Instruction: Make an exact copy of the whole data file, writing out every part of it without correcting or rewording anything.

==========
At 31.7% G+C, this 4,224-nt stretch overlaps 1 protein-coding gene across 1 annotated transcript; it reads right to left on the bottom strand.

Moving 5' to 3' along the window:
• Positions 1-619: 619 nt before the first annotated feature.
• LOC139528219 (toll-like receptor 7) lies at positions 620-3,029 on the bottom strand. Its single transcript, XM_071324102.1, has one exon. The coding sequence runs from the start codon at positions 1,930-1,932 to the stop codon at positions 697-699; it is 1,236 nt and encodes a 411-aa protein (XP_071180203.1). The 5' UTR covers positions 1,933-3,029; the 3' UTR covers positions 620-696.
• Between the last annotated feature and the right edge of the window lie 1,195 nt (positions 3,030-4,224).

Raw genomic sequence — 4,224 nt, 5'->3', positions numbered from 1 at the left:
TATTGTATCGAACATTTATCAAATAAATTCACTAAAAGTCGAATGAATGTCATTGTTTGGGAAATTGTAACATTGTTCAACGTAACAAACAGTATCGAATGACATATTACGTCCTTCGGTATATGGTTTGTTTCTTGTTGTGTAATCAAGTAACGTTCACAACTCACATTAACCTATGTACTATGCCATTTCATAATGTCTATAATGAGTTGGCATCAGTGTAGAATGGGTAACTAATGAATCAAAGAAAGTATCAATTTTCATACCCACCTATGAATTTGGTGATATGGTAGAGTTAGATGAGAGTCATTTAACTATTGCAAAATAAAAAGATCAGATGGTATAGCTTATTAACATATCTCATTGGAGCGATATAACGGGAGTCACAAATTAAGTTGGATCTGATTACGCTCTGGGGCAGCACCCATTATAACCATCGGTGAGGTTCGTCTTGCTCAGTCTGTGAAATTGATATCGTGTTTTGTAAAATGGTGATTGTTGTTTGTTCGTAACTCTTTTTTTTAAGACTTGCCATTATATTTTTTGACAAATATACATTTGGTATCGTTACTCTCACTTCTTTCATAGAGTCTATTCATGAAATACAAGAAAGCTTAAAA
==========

At 31.7% G+C, this 4,224-nt stretch overlaps 1 protein-coding gene across 1 annotated transcript; it reads right to left on the bottom strand.

Moving 5' to 3' along the window:
• Positions 1-619: 619 nt before the first annotated feature.
• LOC139528219 (toll-like receptor 7) lies at positions 620-3,029 on the bottom strand. Its single transcript, XM_071324102.1, has one exon. The coding sequence runs from the start codon at positions 1,930-1,932 to the stop codon at positions 697-699; it is 1,236 nt and encodes a 411-aa protein (XP_071180203.1). The 5' UTR covers positions 1,933-3,029; the 3' UTR covers positions 620-696.
• Between the last annotated feature and the right edge of the window lie 1,195 nt (positions 3,030-4,224).

Raw genomic sequence — 4,224 nt, 5'->3', positions numbered from 1 at the left:
TATTGTATCGAACATTTATCAAATAAATTCACTAAAAGTCGAATGAATGTCATTGTTTGGGAAATTGTAACATTGTTCAACGTAACAAACAGTATCGAATGACATATTACGTCCTTCGGTATATGGTTTGTTTCTTGTTGTGTAATCAAGTAACGTTCACAACTCACATTAACCTATGTACTATGCCATTTCATAATGTCTATAATGAGTTGGCATCAGTGTAGAATGGGTAACTAATGAATCAAAGAAAGTATCAATTTTCATACCCACCTATGAATTTGGTGATATGGTAGAGTTAGATGAGAGTCATTTAACTATTGCAAAATAAAAAGATCAGATGGTATAGCTTATTAACATATCTCATTGGAGCGATATAACGGGAGTCACAAATTAAGTTGGATCTGATTACGCTCTGGGGCAGCACCCATTATAACCATCGGTGAGGTTCGTCTTGCTCAGTCTGTGAAATTGATATCGTGTTTTGTAAAATGGTGATTGTTGTTTGTTCGTAACTCTTTTTTTTAAGACTTGCCATTATATTTTTTGACAAATATACATTTGGTATCGTTACTCTCACTTCTTTCATAGAGTCTATTCATGAAATACAAGAAAGCTTAAAA